Lebanon: Bush's Democracy Campaign

As Lebanon's Parliament battles over who it will choose as the nation's next president, U.S. Ambassador Jeffrey Feltman has made it clear which side America is not on. In op-eds, TV appearances and meetings with top officials, he described the current pro-Syrian president, Emile Lahoud, as an embodiment of the state's chronic weakness. He urged legislators to pick a leader who would disarm Hizbullah, the Iran- and Syria-backed Party of God. He did not explicitly endorse a candidate of the pro-Western majority, but his campaign still has raised eyebrows. The leftist Beirut newspaper As Safir voiced the opinion of many Lebanese, complaining that never in the history of diplomacy "has a foreign ambassador given himself such license to interfere."

Not only in Lebanon is the aggressive Bush-administration campaign to promote democracy provoking a backlash. To be sure, the protests do not always come from democrats. But countries that used to blame internal dissent on CIA meddling now blame democratic opposition on the State Department, which guides much of the billions in the U.S. budget for promoting democracy. Russian President Vladimir Putin last week bashed those "who still slink through foreign embassies" to gain support for fighting the Kremlin. In Ukraine and Georgia, where Washington has lauded the efforts of Western-leaning democrats, the pro-Russian side has charged brute meddling. And Iran has tossed American and U.S.-backed democracy activists in jail for allegedly pushing "soft revolutions" on the Ukraine model.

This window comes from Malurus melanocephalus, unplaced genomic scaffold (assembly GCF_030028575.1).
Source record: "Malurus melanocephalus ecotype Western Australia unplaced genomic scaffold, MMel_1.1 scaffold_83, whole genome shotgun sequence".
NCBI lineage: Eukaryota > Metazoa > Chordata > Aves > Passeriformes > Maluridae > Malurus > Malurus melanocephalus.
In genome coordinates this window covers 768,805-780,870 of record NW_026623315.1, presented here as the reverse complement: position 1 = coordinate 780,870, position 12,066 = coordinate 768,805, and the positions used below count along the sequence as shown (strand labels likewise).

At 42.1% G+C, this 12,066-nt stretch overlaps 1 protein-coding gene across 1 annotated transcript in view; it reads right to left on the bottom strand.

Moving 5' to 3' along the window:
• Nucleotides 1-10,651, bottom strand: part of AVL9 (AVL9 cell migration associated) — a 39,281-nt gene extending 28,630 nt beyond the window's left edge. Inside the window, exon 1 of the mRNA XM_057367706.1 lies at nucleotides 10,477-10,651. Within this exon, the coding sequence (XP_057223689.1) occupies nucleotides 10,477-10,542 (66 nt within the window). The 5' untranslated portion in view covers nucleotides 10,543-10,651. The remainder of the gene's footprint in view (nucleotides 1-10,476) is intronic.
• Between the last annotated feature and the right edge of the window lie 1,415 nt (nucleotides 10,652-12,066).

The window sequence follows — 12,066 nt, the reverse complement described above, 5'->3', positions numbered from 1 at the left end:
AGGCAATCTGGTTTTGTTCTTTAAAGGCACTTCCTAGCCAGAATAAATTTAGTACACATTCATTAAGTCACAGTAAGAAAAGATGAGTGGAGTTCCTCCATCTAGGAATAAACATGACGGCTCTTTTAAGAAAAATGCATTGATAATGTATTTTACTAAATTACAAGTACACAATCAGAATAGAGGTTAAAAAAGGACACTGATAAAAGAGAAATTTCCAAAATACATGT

Feltman is not the first U.S. ambassador to engage in vocal campaigning. He told NEWSWEEK that intense criticism is normal for U.S. ambassadors in the Middle East, and that his comments supported no party, only the democratic process. In Bolivia two years ago and in Nicaragua last year, U.S. ambassadors warned voters that electing leftist presidents could lead Washington to cut off aid. The Organization of American States later publicly criticized U.S. interference in the Nicaragua vote.

Ambassadorial activism springs naturally from a forceful campaign to promote democracy, but does it work? The Bolivians and Nicaraguans chose leftists anyway. In Lebanon, Hizbullah chief Hassan Nasrallah exploited public suspicion of U.S. meddling, describing the pro-Western regime as "Feltman's government." With Parliament deadlocked over the choice of Lahoud's successor, it's not clear who will be the next president. But it is clear that high U.S. pressure has not helped.